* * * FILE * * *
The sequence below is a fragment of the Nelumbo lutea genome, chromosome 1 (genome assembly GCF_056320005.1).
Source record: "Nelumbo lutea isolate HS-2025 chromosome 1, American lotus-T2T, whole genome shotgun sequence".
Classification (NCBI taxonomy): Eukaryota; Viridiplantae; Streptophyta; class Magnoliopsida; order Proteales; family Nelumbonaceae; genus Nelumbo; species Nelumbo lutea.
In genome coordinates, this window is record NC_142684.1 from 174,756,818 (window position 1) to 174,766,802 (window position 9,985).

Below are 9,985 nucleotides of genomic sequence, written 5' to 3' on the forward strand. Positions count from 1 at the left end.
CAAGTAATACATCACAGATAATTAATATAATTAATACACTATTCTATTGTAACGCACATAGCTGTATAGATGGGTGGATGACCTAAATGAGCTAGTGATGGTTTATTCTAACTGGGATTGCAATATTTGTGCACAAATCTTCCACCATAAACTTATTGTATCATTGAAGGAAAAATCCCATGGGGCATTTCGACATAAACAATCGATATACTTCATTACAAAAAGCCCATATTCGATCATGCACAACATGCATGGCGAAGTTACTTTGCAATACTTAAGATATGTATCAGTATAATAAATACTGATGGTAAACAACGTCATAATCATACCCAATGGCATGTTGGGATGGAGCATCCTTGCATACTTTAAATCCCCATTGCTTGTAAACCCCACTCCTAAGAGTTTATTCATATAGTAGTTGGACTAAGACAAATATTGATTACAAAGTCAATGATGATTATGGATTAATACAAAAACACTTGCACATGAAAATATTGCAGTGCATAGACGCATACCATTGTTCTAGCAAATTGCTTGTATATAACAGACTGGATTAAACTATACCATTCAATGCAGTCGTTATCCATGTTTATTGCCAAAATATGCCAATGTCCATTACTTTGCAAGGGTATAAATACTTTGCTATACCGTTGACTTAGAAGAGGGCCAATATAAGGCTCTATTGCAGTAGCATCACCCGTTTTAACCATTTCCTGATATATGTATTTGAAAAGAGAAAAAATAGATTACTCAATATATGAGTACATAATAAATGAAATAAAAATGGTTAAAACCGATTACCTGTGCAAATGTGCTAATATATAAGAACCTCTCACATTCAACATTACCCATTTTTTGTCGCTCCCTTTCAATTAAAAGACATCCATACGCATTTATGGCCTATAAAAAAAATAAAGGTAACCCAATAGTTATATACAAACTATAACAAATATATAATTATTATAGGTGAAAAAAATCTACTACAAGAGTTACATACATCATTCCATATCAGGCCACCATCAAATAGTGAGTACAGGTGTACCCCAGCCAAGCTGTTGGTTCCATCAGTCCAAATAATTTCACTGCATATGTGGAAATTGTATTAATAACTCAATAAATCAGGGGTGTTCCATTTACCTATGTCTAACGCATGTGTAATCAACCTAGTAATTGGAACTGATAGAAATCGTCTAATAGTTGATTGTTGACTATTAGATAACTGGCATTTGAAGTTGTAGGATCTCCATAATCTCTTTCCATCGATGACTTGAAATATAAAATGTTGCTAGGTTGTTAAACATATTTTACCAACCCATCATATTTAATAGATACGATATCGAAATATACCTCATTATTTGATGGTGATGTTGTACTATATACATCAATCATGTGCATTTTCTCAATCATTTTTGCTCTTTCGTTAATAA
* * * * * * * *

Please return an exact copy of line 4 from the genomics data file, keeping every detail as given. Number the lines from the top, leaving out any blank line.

In genome coordinates, this window is record NC_142684.1 from 174,756,818 (window position 1) to 174,766,802 (window position 9,985).